17. “Goodbye Solo”
An old man wants to die and a relentlessly optimistic Senegalese cab driver tries to convince him otherwise in a hands-off, round-about way. Ramin Bahrani‘s acute, occasionally funny and well-observed examination of loneliness and friendship is incredibly thoughtful and textured. Tags of neo-neo realism aside, it’s easily his best work thus far, showcasing an incredible touch with finding untapped talent and quietly guiding them to greatness.
16. “The Limits Of Control”
Perhaps the most misunderstood film of 2009. A swirling, mantra-like dream and a deceptively funny piece of minimalist art, Jim Jarmusch‘s “The Limits of Control” stars a stoic Isaach de Bankolé in a performance sorely undervalued this year by impatient, short-sighted critics. Mark my words, like mind-benders such as David Lynch‘s “Mulholland Drive,” Alain Renais’ “Last Year At Marienbad,” or even Jarmusch’s own “Dead Man” (which also received poor reviews and now is a cult classic), this psychedelic masterpiece will one day get its proper due. In some circles, it already has.
Francis Ford Coppola‘s sophomore, “return to filmmaking” effort (no one noticed “Youth Without Youth“) might have been maddeningly uneven, but damn if it wasn’t lasting and affective. Vincent Gallo expertly plays… himself…a highly irritable artist incensed at the unannounced arrival of his younger brother, fantastic newcomer Alden Ehrenreich. Gallo’s Tetro abandons his family and left his sibling years ago, and this return brings a flood of unwanted memories. Put aside the color flashbacks and the preoccupation with dream sequence homages to Powell & Pressburger, and you have a near perfect serio-comic picture about family bonds. At times riotously funny (thanks to Gallo) and tremendously moving (thanks to everyone, including wonderful supporting actress Maribel Verdu), “Tetro” is a stirring account of familial discord and the costs of indulging an artistic temperament.
14. “Where The Wild Things Are”
Intuitively rendered with childlike curiosity and handcrafted lo-fi charm, Spike Jonze‘s scrappy ‘Wild Things’ was an extraordinarily captivating version of Maurice Sendak‘s classic kids book that extrapolated the boy-in-the-woods-with-monsters tale into an intimate, raw and extremely honest depiction about the traumas of childhood. With an emphasis of mood over plot (which was a dealbreaker for some), Jonze’s bittersweet look at how kids play and bruise each others feelings may have been pervasively melancholy but was still incredibly rich and emotionally contoured.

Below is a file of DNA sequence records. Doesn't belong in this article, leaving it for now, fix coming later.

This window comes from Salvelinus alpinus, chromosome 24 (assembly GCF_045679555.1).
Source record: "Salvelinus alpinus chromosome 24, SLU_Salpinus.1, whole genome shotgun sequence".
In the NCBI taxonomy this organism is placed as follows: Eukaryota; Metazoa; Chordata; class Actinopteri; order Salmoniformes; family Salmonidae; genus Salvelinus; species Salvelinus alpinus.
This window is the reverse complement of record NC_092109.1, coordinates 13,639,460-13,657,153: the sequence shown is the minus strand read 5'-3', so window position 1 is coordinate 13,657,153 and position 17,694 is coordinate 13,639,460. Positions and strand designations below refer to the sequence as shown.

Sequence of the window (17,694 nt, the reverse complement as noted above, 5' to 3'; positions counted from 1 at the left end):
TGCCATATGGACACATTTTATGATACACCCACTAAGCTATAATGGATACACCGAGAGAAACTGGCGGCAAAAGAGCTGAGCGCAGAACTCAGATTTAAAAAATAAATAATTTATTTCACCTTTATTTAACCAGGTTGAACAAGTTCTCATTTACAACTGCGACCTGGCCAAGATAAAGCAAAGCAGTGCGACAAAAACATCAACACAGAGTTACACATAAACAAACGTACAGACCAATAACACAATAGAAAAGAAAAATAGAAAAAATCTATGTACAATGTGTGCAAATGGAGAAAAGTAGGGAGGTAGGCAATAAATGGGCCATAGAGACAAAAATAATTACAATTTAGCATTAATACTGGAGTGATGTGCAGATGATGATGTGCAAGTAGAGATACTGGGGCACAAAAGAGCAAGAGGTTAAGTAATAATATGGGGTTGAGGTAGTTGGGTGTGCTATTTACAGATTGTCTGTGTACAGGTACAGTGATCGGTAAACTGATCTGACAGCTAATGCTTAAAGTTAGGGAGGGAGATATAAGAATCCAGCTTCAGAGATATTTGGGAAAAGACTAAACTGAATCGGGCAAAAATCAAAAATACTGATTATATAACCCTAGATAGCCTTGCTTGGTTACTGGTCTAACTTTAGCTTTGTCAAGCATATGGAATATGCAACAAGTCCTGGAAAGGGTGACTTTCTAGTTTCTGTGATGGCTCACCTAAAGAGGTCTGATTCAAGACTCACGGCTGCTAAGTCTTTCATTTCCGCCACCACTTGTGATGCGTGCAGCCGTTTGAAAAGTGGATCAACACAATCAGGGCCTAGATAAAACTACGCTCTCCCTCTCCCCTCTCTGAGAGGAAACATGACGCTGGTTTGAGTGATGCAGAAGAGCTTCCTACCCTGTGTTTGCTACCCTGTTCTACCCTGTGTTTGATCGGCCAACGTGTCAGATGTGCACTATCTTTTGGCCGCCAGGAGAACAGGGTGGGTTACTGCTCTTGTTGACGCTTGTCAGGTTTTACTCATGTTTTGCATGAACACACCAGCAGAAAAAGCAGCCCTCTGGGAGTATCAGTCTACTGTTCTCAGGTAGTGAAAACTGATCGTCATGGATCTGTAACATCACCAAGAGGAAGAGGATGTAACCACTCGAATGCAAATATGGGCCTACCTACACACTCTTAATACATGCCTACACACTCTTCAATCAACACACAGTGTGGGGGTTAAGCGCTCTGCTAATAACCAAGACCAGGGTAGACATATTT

A slow-burning meditation on revenge and ultimately forgiveness, Götz Spielmann‘s Austrian drama is an intense, taut but patiently-building thriller cum Greek tragedy about a man seething with vengeance and simmering with an anger that is his own fault. It’s almost two films in one. After admirably trying to give his girlfriend a better life and afford her salvation from a soul-crushing life of acceptable prostitution (Act One) he attempts one last bank job so their life on the run can be sustained (Act Two). But the heist goes terribly awry, and the guilt-ridden protagonist (a fiery Johannes Krisch) decides to hunt down the police officer who has robbed him of the one true thing he loved. The Criterion Collection were so moved by this haunting film that they nabbed it before it was even ever released in theaters. That should tell you all you need to know as it’s a rare move on their part.
12. “Sin Nombre”
While it made a splash at Sundance Film Festival early in the year, Cary Fukunaga‘s arresting first feature was overlooked as the year went on, which is a shame. An occasionally harsh and almost documentary-like immigration drama about a Central American girl trying to illegally emigrate by train to the U.S. and the Mexican ex-gang member on the run that she falls in with, ‘Nombre’ is an unflinching, harrowing chronicle of the brutality and indignities endured in the hopes of pursuing the American dream.
11. “An Education”
Danish filmmaker Lone Scherfig‘s celebrated coming-of-age film has its flaws: a weak, wrap-up-too-quick ending and a Hallmark-like tone in spots. Yet the tremendous Carey Mulligan imbues every blush, giggle and rush of awe she feels with an irresistible potency. As her caged character wakes up to the world around her — swinging London in the early ’60s — you cannot take your eyes off her. Mulligan’s magnetic presence pushes this film forward with a terrific, career-making performance that won’t soon be forgotten.